"Form follows function" is a design cliche that everyone associated with the widening field has heard over and over again. No big brand supports this ethos more than Apple, and with the passing of founder Steve Jobs, we can wholly appreciate this refreshing approach to technology.
An architect of storytelling, Jobs created a lineage of products, from the initial Apple 1 personal computer to the latest iPhone we covet. He crafted a tale of simplicity, restriction, and intuitive use that has affected every consumer product made today. He didn't just change technology, he changed our way of thinking about design systems. If every piece of design is to work with anything that came before it—and anything to come after it—the system for that design has to be cohesive. This is bigger than a logo or brand language. It means designing so that loyal consumers will relate to a new object the same way they related to the old one, and that new consumers will find the learning process easy, too. Any interaction we have with Apple products is a direct result of incredible systems-design thinking, and that continuity and execution was a hallmark of Jobs' career.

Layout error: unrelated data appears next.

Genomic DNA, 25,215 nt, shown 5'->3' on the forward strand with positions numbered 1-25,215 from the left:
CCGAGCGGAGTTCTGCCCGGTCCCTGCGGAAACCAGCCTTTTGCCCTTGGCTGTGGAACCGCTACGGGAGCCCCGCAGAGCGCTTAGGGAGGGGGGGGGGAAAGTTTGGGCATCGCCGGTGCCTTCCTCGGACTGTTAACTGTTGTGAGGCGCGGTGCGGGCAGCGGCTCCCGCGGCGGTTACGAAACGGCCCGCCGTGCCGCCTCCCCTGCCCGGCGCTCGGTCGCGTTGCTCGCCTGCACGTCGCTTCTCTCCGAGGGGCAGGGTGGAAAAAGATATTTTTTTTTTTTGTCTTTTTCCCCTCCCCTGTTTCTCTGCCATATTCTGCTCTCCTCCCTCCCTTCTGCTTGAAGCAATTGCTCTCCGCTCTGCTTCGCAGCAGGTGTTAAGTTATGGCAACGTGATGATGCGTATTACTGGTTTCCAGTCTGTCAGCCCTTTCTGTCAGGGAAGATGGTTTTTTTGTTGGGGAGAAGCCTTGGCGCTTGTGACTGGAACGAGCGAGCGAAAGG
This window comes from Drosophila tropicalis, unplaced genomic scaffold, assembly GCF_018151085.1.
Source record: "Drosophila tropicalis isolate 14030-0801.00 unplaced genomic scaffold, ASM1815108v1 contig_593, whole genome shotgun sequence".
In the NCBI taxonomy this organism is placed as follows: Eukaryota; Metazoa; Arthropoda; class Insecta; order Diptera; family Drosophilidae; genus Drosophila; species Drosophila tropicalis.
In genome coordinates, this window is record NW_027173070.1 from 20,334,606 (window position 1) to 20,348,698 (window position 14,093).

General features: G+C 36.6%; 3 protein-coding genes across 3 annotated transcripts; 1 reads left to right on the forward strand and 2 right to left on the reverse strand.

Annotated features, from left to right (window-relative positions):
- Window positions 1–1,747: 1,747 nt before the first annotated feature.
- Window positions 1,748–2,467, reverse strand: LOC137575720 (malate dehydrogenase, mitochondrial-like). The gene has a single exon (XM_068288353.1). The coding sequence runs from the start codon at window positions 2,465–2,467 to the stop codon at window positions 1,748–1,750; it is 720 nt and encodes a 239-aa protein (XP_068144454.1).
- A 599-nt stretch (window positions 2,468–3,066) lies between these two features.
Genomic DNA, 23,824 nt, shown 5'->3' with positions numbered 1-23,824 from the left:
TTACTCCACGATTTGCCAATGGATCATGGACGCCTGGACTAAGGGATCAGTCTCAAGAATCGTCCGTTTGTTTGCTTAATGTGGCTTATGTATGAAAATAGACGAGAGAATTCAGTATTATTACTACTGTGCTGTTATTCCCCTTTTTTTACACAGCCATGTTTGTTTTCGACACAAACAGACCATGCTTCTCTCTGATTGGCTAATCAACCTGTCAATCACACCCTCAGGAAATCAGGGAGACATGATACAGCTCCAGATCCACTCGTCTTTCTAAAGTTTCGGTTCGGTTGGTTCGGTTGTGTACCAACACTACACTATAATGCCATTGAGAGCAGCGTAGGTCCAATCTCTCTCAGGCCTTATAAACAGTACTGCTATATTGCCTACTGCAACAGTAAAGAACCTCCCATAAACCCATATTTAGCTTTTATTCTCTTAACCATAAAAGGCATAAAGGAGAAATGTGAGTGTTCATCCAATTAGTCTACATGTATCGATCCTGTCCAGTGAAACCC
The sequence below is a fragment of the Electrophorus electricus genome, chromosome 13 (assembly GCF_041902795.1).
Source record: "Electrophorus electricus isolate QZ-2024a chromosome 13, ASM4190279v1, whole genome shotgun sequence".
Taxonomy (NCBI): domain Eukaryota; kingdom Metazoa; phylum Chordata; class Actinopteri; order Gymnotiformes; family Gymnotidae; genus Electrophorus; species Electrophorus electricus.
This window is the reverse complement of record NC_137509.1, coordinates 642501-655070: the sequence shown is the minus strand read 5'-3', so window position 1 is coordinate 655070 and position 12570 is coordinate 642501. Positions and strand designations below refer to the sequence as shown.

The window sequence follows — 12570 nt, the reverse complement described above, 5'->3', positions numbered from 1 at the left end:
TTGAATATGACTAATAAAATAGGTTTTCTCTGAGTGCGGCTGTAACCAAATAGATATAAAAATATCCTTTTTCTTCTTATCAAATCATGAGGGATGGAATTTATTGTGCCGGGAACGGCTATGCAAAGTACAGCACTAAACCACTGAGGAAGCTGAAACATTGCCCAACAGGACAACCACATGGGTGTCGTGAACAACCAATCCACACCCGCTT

No company has made more complex and baffling pieces of hardware than Apple. The way anyone learns about creating products for people to use now—and not only use but enjoy—is informed by Jobs. An avid believer in correcting design flaws from product to product, and a consummate perfectionist, he has instilled key rules for design, such as streamlined interaction, like the click-wheel for the original iPod, a single interaction point that could execute an array of controls. Or there's his love for well-executed typography, which showed through across the entire brand—not just marketing and ads, but the words appearing on the screen of any Apple device. In design, rarely are these major rules broken, but if anyone could do it well, it was Jobs. And the moments when he broke the rules were the ones when he was most transcendent. It doesn't seem so revolutionary now, but look at the 1998 iMac, with its futuristic all-in-one body, and put it up against any other personal computer on the market at that time. He looked at all the precedents set by personal computers, and obliterated each one, leaving us with a glimpse of the future.
The comparisons of Jobs to other monumental technical inventors will continue to roll in, but the thing that set him apart was his steadfast belief in design, whether in creating consumer products or living his own life. The oft-quoted passage about his views on death from his famous Stanford commencement speech was so remarkable because it was so practical. "Even people who want to go to heaven don't want to die to get there," he said. "And yet death is the destination we all share." For Jobs, even in death, form follows function.